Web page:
Tech Titans Slam Encryption Bill as 'Unworkable'


Some of the biggest names in tech are fighting a draft bill that would make it possible for US courts to demand help bypassing encryption.

A letter penned by Reform Government Surveillance, the Computer & Communications Industry Association, Internet Infrastructure Coalition, and the Entertainment Software Association argues that the proposal from Sens. Richard Burr and Dianne Feinstein is "unworkable."

Released last week, the bill would force companies like Apple and Google to comply with court orders for access to products and services. The move, according to Feinstein and Burr, is intended to "protect Americans from criminals and terrorists," but detractors argue it's nothing more than legalizing a backdoor into private data.

"We believe it is critical to the safety of the nation's, and the world's, information technology infrastructure for us all to avoid actions that will create government-mandated security vulnerabilities in our encryption systems," the tech companies said in their letter.

The groups represent companies like Apple, Facebook, Google, Microsoft, Twitter, Amazon, eBay, Netflix, Samsung, Nintendo, and more. They argue that a mandatory decryption requirement like this one "will lead to unintended consequences."

"The effect of such a requirement will force companies to prioritize government access over other considerations, including digital security," their letter said, suggesting manufacturers would be forced to "create opportunities" for exploitation.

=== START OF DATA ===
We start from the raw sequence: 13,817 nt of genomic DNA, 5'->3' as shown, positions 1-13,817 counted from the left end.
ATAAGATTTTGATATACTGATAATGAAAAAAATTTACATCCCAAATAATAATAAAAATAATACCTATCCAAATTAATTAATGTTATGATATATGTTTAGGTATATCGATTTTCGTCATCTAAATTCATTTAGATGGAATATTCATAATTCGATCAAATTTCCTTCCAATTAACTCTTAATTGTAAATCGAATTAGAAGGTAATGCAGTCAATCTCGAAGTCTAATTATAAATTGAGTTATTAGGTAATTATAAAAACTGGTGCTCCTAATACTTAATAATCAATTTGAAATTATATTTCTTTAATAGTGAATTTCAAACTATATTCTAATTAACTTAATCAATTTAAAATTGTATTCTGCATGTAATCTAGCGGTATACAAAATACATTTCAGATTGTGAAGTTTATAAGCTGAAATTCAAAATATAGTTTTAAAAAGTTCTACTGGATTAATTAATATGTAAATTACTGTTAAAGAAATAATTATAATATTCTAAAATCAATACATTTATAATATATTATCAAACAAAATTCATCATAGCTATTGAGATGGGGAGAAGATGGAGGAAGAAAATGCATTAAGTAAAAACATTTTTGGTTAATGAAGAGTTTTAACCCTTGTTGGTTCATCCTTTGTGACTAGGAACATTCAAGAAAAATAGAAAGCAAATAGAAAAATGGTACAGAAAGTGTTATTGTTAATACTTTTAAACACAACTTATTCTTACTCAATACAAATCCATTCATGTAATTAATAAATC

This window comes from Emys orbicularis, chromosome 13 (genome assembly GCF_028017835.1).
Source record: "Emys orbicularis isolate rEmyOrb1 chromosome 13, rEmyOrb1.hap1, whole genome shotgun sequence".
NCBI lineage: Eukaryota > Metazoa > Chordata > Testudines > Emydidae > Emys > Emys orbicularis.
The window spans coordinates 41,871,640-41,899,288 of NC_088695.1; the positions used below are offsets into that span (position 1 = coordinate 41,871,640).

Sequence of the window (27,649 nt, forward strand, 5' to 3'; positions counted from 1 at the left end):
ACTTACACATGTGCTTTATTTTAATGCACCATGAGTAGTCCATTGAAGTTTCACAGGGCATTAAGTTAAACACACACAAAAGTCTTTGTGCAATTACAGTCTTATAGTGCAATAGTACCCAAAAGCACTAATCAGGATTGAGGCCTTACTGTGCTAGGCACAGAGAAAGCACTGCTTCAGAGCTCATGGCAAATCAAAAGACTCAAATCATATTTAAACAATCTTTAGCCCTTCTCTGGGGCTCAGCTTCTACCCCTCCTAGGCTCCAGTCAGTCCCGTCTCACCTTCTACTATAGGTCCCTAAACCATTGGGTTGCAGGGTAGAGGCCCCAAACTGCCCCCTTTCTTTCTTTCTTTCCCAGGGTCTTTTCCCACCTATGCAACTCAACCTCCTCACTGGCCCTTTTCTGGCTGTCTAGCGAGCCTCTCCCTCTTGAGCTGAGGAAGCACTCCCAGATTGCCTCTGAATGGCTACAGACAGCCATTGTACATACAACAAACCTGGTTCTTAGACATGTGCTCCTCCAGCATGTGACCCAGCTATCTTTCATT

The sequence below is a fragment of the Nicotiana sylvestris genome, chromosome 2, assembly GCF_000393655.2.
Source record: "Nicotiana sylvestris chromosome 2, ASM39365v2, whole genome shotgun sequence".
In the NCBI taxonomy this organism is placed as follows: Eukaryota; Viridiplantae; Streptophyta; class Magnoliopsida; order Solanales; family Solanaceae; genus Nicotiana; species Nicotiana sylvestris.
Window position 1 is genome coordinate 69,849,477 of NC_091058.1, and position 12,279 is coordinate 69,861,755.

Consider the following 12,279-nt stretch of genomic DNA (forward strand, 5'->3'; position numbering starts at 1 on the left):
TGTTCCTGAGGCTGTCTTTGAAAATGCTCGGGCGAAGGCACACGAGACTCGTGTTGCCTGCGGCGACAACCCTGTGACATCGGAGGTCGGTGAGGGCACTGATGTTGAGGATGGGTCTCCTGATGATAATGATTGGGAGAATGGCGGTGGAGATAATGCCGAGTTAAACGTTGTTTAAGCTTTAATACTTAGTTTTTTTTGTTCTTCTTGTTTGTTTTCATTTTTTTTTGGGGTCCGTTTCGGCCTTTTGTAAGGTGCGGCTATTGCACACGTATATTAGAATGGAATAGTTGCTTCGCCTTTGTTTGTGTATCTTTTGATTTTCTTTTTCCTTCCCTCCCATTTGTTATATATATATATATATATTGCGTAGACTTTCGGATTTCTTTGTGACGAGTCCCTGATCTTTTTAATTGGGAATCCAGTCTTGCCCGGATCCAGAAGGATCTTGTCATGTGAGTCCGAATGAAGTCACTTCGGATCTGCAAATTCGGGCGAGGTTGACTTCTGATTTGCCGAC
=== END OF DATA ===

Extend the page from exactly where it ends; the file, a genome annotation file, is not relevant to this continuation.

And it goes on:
The groups say they are "ready and willing to engage in dialogue about how to strike that balance, but remain concerned about efforts to prioritize one type of security over all others in a way that leads to unintended, negative consequences for the safety of our networks and our customers."

The Electronic Frontier Foundation agrees, and last week called for people to email their members of Congress and demand they reject the bill.

The issue stems from Apple's scuffle with the FBI over access to the iPhone 5c owned by one of the San Bernardino shooters. Since Apple's operating system has been encrypted since iOS 8, the company has no easy way of opening devices running the updated OS. To do so would require Cupertino to create an alternative operating system that would hack its own encryption—something CEO Tim Cook said would put other iPhone owners at risk and be the software equivalent of cancer.

Ultimately, the government was able to crack the iPhone without assistance from Apple, reportedly by hiring hackers to do the job. Officials have reportedly not yet found anything useful on the handset in question.

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